Why Neiman Marcus Doesn't Care If Its Corporate Employees Stay Remote Due to its remote-work policy, about 40% of Neiman Marcus' 1,800 corporate workers are now based outside Dallas, where the company's first store opened in 1907.

By Tim Paradis

Key Takeaways

  • Neiman Marcus lets its corporate staffers work remotely and doesn't plan to change that.
  • The luxury retailer has found the policy helps with recruiting and keeping workers.
  • An exec told BI it's "a fallacy" that people must be together IRL to be creative or productive.
Mark Makela/Reuters via Business Insider
Shoppers enter and exit the Neiman Marcus at the King of Prussia Mall in Pennsylvania.

This article originally appeared on Business Insider.

Neiman Marcus isn't known for its discounts.

But the luxury retailer where top shoppers drop upwards of $25,000 annually has fewer people showing up at its corporate offices — by design.

Due to its remote-work policy, about 40% of Neiman Marcus' 1,800 corporate workers are now based outside Dallas, where the company's first store opened in 1907.

Prior to its decision to go remote in 2020 — just before the pandemic closed department stores across the US — most of the chain's corporate workers had to be in Dallas.

Unlike many bosses walking back promises of letting people sign on from their kitchen table, the company famous for over-the-top gift ideas has no plans to bring workers back to offices full time, Eric Severson, chief people and belonging officer at Neiman Marcus Group, told Business Insider.

One key reason, he said, is because being remote has proven too powerful for attracting and hanging onto workers.

"When a company announces they're going to force their people back in the office and we have jobs we need to hire, our recruiting team starts calling them," Severson said.

Building worker loyalty

Since the company moved to allow remote and hybrid work in 2020, a majority of the execs it's brought in have been from outside the Dallas area.

"We wouldn't have gotten the talent if we forced them to relocate to DFW," Severson said.

The stance from Neiman's isn't a total surprise for a company that puts a premium on the unique. This year, in its famous Christmas gift book, there's a chance to be an animated Disney character for $510,000 or take part in a New York ballet.

The move to let people sign on from somewhere other than an office fosters loyalty from workers, Severson said. In quarterly employee engagement surveys, flexibility routinely ranks as the thing Neiman Marcus workers like most about the company. He added that the company's retention rate went up during the Great Resignation when many employers struggled to hang onto workers.

"What it illustrates is how important and how powerful it is to have control over your time," Severson said.

Using offices, not hotels, to gather

Severson said the retail chain, which includes three dozen Neiman Marcus locations and two Bergdorf Goodman stores in New York, hasn't lost creative firepower because many employees are now working from home.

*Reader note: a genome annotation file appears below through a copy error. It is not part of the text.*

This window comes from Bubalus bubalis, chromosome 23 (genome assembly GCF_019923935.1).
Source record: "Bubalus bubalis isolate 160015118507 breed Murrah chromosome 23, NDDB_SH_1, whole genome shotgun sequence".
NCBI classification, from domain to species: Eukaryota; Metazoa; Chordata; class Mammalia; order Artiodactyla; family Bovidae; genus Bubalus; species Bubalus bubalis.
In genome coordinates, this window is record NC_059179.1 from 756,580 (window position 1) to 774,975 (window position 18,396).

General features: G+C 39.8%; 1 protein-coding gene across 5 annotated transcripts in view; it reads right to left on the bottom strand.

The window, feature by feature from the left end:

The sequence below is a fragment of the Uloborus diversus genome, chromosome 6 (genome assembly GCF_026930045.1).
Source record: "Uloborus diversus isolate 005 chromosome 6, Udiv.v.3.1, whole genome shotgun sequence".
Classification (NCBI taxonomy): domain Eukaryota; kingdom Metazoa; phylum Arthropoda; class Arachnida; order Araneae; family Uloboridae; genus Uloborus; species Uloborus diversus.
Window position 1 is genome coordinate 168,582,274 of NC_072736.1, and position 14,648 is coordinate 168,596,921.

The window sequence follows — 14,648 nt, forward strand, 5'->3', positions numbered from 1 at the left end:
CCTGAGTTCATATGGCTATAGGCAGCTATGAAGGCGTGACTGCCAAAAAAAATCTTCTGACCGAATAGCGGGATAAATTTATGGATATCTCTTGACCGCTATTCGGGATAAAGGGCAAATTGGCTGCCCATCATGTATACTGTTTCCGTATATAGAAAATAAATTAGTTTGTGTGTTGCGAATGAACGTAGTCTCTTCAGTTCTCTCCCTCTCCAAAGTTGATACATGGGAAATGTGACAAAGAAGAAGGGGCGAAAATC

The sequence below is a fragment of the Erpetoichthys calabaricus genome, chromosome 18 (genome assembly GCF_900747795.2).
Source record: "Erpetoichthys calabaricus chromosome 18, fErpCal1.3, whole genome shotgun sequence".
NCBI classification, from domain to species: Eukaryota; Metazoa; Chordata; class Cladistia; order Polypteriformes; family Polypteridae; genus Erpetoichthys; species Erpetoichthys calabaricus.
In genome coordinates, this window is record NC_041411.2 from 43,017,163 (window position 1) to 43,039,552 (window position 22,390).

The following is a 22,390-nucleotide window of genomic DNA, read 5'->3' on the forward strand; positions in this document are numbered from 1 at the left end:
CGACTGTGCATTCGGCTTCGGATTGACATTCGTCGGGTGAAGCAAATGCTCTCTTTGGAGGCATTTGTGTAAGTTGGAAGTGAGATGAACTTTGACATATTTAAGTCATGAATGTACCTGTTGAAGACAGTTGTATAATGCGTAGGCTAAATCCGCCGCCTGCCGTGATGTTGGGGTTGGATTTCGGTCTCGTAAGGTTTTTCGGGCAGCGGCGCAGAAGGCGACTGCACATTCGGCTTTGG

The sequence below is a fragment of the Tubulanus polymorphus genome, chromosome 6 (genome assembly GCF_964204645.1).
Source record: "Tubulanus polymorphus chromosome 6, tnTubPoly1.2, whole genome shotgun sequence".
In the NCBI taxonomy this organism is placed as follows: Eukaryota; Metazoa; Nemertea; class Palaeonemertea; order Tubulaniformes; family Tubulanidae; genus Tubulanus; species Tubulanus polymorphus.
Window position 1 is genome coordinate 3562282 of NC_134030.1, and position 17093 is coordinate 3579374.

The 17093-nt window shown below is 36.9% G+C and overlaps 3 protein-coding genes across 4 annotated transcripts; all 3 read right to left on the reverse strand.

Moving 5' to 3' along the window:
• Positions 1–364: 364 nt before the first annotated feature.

"It's a fallacy to say that human beings can only connect or be creative or productive when they're sitting next to each other," he said.

When people do want to gather, they can do so at hubs in Dallas, New York, and Bangalore, India, Severson said. In the past, teams might have come together for meetings by renting hotel space. Workers can now use the offices, which are designed to be creative spaces, to meet in groups. Rooms have tech like digital whiteboards so people working from home can see what's going on, he said.

The willingness to bring on remote workers for many roles has meant a 31% reduction in hiring time in recent years and a 75% decrease in the amount of office space the company has, Severson said.

Even with travel expenses, the company's costs are lower than before it filed for bankruptcy early in the pandemic. Neiman Marcus emerged from bankruptcy in late 2020 with a focus on well-heeled shoppers.

Neiman Marcus Group is spending about 30% less on operating costs for corporate real estate than it was in 2019, not adjusting for inflation, Severson said. This approach gives the company more flexibility. "If you have a soft year, you just don't travel as much," he said.

Some of the company's stylists spend time interacting with clients by working from home or elsewhere. "It's actually easier for them sometimes to do that when they're not interrupted on the selling floor," Severson said.

It's important to set expectations for people who get to work from home, Severson said, adding that workers who don't want to be micromanaged are expected to deliver — and will be held accountable.

The company is in part owned by the asset-management giant Pimco. Neiman Marcus recently rejected a buyout offer from rival Saks Fifth Avenue, according to The Wall Street Journal.

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